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A New Perspective

Updated: Apr 12

Perspective is a strange thing, because perspective depends on your perspective...

We all love Ben and Chris. There's not a single bad word to say about them. When we first heard that Ben was giving us one of our D&T talks, we weren't hugely fussed what it was going to be about. We just wanted to see Ben Craven. Maybe it's the fact that he was one of our first GSA tutors; some kind of 'homely' clarification to a stressful few years.

We sat down for the talk, and saw the title of the presentation on the screen:

"The Magic Number 7+-2 and Related Topics


What Psychologists Know That Designers Should Know Too


Use Your Brain So That the User Doesn't Have To Use Theirs"

Interesting. Immediately interesting. Three titles in one? 7+-2? Related topics? I was confused, and thus intrigued.

Ben began by showing us a series of patterns, and asking us to recall information about them. It became apparent that, when the patterns increased in complexity, it became harder to recall the information. This seems obvious, but the idea behind it isn't.

On a side note, one thing that I genuinely found quite interesting, from a psychological perceptive, was watching some people, seemingly, pretend that they could still keep up with the extremely complex patterns and challenges. It's another interesting line of "perspective and perception", but slightly off topic for this blog post.

Ben explained that some tasks we do are almost 'effortless'. We can do them without having to think about what we are doing. However, it gets to a point, with increasing complexity, where you have to start putting plans in place in your head in order to carry out tasks.

Ben explained that, while our brains are capable of processing vast amounts of information, we are limited by our ability to focus on a certain number of things at once. When you increase the number of things a person has to do, look at or interact with at once, the 'effortlessness' of carrying out the task disappears. This, for most people, happens to be around 7(+-2) things. However, as you start to face tasks that have more than 7 'things', you can begin to implement patterns and plans that make the job easier.

Ben said something that I found really interesting, and so I noted it down. He said:

"We don't know when designers give us effortless tasks; they're inconspicuous. But, we do know when they give us effortful tasks".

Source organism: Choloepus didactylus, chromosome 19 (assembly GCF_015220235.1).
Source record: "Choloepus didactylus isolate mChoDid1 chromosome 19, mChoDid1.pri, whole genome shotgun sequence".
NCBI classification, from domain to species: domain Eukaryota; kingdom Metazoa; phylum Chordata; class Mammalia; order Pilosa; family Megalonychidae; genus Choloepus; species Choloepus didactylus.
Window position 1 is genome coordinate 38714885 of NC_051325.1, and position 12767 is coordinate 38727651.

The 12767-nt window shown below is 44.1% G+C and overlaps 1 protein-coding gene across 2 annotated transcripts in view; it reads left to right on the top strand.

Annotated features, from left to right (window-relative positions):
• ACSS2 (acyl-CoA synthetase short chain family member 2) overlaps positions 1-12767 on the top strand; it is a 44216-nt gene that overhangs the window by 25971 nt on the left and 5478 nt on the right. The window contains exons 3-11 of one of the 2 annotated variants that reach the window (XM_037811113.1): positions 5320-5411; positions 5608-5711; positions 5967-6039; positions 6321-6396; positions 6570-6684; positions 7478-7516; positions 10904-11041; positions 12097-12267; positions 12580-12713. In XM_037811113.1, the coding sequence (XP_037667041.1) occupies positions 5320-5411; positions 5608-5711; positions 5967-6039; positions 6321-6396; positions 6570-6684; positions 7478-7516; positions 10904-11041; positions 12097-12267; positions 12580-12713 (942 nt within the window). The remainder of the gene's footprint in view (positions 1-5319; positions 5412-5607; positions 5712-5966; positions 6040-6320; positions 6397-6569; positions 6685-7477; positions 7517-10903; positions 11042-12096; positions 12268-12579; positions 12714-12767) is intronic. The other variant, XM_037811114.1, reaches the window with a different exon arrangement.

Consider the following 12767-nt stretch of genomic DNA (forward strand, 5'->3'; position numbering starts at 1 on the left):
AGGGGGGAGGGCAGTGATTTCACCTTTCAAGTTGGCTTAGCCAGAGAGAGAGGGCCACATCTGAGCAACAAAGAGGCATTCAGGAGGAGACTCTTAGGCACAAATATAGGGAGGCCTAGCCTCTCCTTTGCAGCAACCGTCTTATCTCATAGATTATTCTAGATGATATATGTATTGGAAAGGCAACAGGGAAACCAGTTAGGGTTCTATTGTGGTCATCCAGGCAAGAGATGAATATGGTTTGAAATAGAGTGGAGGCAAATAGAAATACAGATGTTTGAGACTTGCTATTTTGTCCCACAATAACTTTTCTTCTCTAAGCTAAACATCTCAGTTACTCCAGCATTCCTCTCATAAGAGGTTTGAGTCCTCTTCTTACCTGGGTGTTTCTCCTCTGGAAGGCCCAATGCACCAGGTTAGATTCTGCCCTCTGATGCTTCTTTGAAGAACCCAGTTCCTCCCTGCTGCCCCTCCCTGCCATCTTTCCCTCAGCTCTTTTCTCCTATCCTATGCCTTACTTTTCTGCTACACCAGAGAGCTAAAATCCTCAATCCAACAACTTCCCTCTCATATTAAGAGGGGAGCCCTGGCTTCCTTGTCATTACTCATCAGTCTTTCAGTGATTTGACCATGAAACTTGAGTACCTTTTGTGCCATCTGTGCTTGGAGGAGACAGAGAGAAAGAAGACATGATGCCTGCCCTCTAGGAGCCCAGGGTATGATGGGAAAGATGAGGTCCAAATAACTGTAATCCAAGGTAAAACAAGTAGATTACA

Ben, also, spoke a bit about perception. He talked about how our perceptions are influenced by things such as our past experiences, emotions, and beliefs. He also mentioned that, while everyone's perceptions and perspectives are unique, the way we design things can encourage people to perceive things in a particular way; and that can be positive or negative.

For example, Ben showed us a picture of some buttons in a train toilet that he'd been in, along with labels next to each button that explained what each button was for. The way that the labels had been positioned (designed) gave almost all of us a similar opinion on the design. We all struggled to see what label went with each button, and ultimately decided that it was poorly designed. But, it wasn't particularly poorly designed because of the aesthetic or the engineering; it was poorly designed because of the way that the user perceived the situation. It was a genuine chore to try and work out what the buttons did, and in that sort of situation, a clear perception is a top priority. You don't want a toilet door opening on you mid-plunge...

I think that the overall message is that the organisation of things can be changed by a minute change in what we see; how we perceive things. But, when designing products, we don't always want the user to have to go out of their way to try and interpret something in some complex way. Sometimes, people shouldn't have to work things out. In the case of the train toilet buttons, the user shouldn't have to work out what button does what. It should be immediately intuitive. Designing products requires you to consider perception and perspective.

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